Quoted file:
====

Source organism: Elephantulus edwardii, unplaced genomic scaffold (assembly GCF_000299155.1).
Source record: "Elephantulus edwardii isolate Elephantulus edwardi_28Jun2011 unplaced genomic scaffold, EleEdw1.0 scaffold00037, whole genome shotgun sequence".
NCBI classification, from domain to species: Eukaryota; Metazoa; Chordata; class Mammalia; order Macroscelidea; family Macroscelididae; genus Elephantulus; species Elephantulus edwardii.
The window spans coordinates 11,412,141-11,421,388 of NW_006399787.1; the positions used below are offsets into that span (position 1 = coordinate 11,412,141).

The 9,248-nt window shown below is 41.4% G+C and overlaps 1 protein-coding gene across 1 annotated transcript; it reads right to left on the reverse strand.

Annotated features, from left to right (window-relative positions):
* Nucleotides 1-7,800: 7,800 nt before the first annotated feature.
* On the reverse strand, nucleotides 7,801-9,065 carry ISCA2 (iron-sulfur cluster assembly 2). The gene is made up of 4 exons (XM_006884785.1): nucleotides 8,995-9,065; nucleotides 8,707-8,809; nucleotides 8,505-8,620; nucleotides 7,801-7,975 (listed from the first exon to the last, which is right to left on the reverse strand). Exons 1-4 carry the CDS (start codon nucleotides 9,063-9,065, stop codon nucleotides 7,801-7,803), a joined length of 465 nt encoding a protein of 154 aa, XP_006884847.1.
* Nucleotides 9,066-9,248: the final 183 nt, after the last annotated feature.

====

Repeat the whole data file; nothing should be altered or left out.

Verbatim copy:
Source organism: Elephantulus edwardii, unplaced genomic scaffold (assembly GCF_000299155.1).
Source record: "Elephantulus edwardii isolate Elephantulus edwardi_28Jun2011 unplaced genomic scaffold, EleEdw1.0 scaffold00037, whole genome shotgun sequence".
NCBI classification, from domain to species: Eukaryota; Metazoa; Chordata; class Mammalia; order Macroscelidea; family Macroscelididae; genus Elephantulus; species Elephantulus edwardii.
The window spans coordinates 11,412,141-11,421,388 of NW_006399787.1; the positions used below are offsets into that span (position 1 = coordinate 11,412,141).

The 9,248-nt window shown below is 41.4% G+C and overlaps 1 protein-coding gene across 1 annotated transcript; it reads right to left on the reverse strand.

Annotated features, from left to right (window-relative positions):
* Nucleotides 1-7,800: 7,800 nt before the first annotated feature.
* On the reverse strand, nucleotides 7,801-9,065 carry ISCA2 (iron-sulfur cluster assembly 2). The gene is made up of 4 exons (XM_006884785.1): nucleotides 8,995-9,065; nucleotides 8,707-8,809; nucleotides 8,505-8,620; nucleotides 7,801-7,975 (listed from the first exon to the last, which is right to left on the reverse strand). Exons 1-4 carry the CDS (start codon nucleotides 9,063-9,065, stop codon nucleotides 7,801-7,803), a joined length of 465 nt encoding a protein of 154 aa, XP_006884847.1.
* Nucleotides 9,066-9,248: the final 183 nt, after the last annotated feature.